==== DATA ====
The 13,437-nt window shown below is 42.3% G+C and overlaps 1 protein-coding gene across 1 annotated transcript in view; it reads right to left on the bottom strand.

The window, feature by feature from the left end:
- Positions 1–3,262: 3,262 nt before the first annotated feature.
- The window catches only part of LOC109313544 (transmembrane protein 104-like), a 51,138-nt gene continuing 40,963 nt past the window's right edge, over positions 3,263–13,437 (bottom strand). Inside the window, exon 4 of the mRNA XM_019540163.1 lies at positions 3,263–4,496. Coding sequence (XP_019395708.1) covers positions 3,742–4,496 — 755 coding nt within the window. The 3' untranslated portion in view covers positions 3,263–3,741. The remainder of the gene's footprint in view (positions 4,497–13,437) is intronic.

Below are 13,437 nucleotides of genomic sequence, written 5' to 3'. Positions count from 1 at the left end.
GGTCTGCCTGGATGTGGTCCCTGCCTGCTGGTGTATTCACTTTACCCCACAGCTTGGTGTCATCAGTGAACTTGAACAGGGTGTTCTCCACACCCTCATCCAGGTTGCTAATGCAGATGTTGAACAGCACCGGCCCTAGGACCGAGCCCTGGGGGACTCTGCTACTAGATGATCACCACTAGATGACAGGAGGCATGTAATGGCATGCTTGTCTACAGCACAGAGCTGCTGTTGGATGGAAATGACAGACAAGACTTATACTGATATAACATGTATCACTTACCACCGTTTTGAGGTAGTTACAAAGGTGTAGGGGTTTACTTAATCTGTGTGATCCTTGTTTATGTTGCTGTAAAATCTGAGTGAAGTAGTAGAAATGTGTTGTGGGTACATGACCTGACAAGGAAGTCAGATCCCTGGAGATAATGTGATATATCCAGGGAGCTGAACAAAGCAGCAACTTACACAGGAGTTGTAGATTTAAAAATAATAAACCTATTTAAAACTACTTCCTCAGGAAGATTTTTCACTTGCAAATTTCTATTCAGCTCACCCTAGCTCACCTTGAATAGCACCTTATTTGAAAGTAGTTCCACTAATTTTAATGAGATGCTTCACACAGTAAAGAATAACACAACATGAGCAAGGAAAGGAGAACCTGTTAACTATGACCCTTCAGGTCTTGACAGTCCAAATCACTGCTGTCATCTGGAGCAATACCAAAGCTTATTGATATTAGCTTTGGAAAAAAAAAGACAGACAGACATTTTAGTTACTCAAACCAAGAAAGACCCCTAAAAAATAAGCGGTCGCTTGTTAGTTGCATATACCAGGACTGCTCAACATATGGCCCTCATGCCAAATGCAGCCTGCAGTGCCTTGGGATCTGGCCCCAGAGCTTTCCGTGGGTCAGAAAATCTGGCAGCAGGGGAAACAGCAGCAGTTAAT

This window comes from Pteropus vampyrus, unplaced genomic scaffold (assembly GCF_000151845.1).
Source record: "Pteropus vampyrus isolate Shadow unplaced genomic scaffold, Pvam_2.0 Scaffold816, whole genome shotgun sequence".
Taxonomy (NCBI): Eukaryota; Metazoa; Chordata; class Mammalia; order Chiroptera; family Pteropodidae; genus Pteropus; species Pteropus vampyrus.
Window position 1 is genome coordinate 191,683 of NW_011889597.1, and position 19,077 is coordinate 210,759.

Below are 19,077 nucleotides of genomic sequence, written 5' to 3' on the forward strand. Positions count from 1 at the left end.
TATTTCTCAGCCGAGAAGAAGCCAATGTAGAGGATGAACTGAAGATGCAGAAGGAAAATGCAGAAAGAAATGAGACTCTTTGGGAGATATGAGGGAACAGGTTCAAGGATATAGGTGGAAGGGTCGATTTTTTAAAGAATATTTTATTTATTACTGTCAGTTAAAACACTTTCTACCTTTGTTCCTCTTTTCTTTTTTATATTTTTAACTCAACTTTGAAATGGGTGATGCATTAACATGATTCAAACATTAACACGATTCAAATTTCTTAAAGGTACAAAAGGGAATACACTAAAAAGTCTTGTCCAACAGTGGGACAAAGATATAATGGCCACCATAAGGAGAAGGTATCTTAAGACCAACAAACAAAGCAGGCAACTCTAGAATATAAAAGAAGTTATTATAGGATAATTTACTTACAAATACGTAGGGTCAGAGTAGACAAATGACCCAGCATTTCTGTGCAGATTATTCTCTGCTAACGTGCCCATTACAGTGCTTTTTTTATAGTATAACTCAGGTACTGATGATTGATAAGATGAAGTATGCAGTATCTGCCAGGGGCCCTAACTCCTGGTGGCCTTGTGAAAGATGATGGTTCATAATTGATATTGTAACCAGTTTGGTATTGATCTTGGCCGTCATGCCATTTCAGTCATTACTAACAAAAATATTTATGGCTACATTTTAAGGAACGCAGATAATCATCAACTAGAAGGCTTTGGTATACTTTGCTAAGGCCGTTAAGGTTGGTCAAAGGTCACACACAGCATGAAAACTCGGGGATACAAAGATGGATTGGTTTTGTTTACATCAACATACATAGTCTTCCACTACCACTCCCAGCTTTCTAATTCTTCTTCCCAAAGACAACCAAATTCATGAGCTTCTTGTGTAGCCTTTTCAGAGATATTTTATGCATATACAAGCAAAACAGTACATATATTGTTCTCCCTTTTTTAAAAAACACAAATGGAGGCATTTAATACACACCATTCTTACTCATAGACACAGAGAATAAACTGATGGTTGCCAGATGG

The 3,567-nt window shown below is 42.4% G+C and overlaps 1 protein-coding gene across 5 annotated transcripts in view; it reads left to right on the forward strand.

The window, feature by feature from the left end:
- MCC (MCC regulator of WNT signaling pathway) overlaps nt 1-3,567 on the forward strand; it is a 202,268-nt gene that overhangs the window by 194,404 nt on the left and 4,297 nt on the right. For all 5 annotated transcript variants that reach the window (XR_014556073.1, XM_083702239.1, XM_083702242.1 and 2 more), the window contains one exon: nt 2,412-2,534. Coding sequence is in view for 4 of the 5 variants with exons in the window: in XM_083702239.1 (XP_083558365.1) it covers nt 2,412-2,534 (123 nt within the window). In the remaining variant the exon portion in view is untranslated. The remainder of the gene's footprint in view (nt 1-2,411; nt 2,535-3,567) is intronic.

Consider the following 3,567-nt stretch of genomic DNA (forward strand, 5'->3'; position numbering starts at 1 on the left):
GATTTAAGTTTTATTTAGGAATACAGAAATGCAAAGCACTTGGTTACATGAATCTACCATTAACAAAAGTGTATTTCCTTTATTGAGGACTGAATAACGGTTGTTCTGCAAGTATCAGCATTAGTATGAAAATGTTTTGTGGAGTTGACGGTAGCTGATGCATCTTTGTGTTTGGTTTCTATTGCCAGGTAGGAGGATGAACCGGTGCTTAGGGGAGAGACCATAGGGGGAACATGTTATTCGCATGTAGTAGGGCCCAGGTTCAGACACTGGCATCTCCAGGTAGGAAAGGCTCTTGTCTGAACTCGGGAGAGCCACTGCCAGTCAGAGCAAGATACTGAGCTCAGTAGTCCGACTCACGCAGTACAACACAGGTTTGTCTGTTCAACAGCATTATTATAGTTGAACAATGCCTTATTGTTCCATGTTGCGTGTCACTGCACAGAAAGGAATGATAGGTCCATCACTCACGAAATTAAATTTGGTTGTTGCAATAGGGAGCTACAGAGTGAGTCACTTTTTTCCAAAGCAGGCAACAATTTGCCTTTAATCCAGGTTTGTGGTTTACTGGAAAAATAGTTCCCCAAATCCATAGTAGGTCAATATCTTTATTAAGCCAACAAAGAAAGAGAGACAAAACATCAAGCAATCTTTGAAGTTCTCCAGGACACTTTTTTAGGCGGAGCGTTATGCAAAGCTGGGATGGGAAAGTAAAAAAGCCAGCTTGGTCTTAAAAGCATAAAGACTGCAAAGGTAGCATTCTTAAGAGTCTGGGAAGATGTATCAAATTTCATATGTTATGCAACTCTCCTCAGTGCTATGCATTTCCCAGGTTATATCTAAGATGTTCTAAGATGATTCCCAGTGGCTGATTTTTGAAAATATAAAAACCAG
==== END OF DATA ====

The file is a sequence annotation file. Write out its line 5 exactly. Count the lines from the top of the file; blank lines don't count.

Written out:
Below are 13,437 nucleotides of genomic sequence, written 5' to 3'. Positions count from 1 at the left end.